R. Bruce Anderson is the Dr. Sarah D. and L. Kirk McKay, Jr. Endowed Chair in American History, Government, and Civics and Miller Distinguished Professor of Political Science at Florida Southern College in Lakeland, Florida, where he teaches the American core curriculum and is director of the Pre-Law program, and has developed multiple programs in civic education for both higher education and K-12 curriculum, including developing, authoring and editing the text "Exploring the Constitution," a nonpartisan/nonideological classroom text on constitutional mechanics. He holds a PhD in political science from Rice University. He is also a columnist for the Lakeland Ledger/USA Today Network and Political Consultant and on-air commentator for WLKF Radio of Hall Communications. He is a contributor, for the last three editions, to The New Politics of the Old South (edited by Charles Bullock III and Mark J. Rozell) and has published essays on many disparate subjects, including state legislative politics, the political life of Strom Thurmond and the Dixiecrats; the concept of justice in Immanuel Kant (with Sarah Massey); and KGB/GRU and CIA surveillance tradecraft and techniques. His work has also appeared in The American Review of Politics, The American Politics Quarterly, Social Science Quarterly, as well as more "mainstream" print media outlets.
"With crisp, engaging prose, Morris, Mayer, Kenter, and Anderson explore the ways in which policymaking in the southern states remains distinct and the ways in which it has converged with the rest of the nation. This volume is essential reading for anyone who wants to understand policymaking in our federal system or the enduring legacy of the American South."
Christopher Cooper, Madison Distinguished Professor, Western Carolina University
"Over the past seven decades, scholars of Southern politics have tended to focus their intellectual curiosity and studies on elections in the South. Since that time, Morris, Mayer, Kenter, and Anderson have taken an innovative new approach in which they seek to answer the question of whether policy differences exist between Southern and non-Southern states. This work takes the study of Souther politics away solely from elections and helps to shed light on the regional impacts in the formation of public policy."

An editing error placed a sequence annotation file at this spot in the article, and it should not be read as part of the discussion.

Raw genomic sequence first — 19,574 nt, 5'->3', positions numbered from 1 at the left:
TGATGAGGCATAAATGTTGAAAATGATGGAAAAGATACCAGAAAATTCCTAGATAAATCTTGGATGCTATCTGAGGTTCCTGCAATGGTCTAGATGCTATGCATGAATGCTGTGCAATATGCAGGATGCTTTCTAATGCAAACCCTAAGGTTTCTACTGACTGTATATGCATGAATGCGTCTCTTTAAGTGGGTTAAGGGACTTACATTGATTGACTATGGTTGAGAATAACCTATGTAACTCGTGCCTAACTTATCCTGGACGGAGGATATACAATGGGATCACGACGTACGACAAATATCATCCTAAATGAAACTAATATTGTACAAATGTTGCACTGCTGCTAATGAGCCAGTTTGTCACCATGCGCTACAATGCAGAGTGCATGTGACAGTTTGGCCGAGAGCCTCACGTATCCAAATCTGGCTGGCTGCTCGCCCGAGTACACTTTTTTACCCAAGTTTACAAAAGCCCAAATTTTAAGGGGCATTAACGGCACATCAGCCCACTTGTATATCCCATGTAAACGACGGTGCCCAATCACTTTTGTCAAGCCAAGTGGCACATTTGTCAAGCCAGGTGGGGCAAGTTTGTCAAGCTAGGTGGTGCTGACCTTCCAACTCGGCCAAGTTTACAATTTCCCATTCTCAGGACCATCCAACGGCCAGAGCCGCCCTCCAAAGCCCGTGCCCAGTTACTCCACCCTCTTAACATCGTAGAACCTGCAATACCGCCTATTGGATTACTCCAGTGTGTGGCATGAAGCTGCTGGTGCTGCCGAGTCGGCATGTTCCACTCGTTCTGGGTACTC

Scott E. Buchanan, Professor of Political Science, Georgia College & State University
"John Morris and colleagues have provided an excellent addition to the literature on southern politics, especially in the underdeveloped area of policy making in the South. The book offers an insightful analysis of southern distinctiveness along with how we define the South. The authors provide a compelling model of state policy making by utilizing a common set of explanatory factors (political variables, socioeconomic conditions, and state need) to explore policy development in six very timely and highly relevant policy arenas ranging from the Affordable Care Act to reproductive rights of women to state firearm legislation to fatal police violence to the pandemic response. Policy Making and Southern Distinctiveness is an excellent addition to not only classes on southern politics but also courses on federalism as well as policy development and policy analysis."
James T. LaPlant, Professor of Political Science, Dean of the College of Humanities and Social Sciences, Valdosta State University
"A great deal of ink has been spilt analyzing Southern distinctiveness. We know that the South is different ideologically, racially, culturally, and more monolithic in its voting preferences than the rest of nation. The authors seek to discover if the uniqueness of the South has real policy implications. Their research confirms that despite the ongoing homogenization of the United States, the South retains a unique approach in addressing many pressing public issues. Policy Making and Southern Distinctiveness is a timely and valuable contribution to the study of Southern politics and the role of region in state level policymaking."
DuBose Kapeluck, Co-Director, The Citadel Symposium on Southern Politics
"In Policy Making and Southern Distinctiveness, Morris, Mayer, Kenter, and Anderson provide a sorely needed examination of whether the contemporary American South remains differentiable in the laws it passes. Through detailed analyses of several of the most salient issues in American Politics (e.g., regulation of firearms, abortion, and the Affordable Care Act) from 2012 to 2018, the southern states take actions that reflect the persistence of its more conservative political culture. This is a must-read for scholars interested in the connection between politics and policy making."
Seth C. McKee, Oklahoma State University